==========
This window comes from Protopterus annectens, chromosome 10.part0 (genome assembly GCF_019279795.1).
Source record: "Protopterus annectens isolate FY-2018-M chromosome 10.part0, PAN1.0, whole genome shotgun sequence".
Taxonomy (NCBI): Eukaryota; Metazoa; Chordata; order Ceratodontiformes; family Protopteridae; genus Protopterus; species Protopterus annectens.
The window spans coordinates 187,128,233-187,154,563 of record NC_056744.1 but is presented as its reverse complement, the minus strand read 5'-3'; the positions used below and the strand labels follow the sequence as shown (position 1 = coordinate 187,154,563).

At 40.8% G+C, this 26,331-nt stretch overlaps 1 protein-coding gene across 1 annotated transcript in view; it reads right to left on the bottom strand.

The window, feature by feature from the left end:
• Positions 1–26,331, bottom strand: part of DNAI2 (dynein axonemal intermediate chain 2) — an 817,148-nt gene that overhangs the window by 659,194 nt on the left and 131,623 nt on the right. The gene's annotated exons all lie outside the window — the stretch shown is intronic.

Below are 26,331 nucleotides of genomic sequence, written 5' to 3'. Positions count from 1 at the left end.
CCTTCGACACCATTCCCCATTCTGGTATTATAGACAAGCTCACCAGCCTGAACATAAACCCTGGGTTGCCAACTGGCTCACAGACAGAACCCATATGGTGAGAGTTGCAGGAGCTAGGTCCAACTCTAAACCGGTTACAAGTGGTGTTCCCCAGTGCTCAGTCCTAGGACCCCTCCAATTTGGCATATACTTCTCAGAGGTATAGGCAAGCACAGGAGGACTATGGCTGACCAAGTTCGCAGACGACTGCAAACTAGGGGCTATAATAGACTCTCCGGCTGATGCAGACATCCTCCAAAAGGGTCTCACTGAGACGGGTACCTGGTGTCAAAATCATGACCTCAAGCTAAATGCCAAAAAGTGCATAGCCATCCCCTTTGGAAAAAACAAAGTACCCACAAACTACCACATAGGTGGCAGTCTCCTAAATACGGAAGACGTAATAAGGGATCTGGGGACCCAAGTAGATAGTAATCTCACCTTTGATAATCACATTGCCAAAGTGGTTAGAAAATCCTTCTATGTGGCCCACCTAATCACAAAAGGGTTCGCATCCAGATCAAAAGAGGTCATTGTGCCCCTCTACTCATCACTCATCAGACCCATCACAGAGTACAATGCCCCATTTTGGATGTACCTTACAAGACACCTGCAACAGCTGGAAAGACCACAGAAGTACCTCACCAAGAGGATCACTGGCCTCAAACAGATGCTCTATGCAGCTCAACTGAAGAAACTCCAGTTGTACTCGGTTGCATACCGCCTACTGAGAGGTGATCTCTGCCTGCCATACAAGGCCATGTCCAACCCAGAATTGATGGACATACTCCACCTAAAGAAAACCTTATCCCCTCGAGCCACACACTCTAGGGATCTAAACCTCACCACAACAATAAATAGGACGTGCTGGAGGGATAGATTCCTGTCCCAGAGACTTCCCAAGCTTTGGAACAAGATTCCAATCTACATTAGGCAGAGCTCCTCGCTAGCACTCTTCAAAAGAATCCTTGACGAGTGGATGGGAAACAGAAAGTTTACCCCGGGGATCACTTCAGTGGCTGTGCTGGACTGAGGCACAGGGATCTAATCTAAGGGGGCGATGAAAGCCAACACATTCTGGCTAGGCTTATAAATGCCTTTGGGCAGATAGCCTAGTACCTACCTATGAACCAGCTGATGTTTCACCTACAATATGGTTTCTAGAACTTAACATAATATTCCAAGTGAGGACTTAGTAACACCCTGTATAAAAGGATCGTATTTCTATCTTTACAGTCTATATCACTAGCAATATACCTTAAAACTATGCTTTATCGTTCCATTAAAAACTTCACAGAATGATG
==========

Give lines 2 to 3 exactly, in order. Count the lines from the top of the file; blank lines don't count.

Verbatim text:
Source record: "Protopterus annectens isolate FY-2018-M chromosome 10.part0, PAN1.0, whole genome shotgun sequence".
Taxonomy (NCBI): Eukaryota; Metazoa; Chordata; order Ceratodontiformes; family Protopteridae; genus Protopterus; species Protopterus annectens.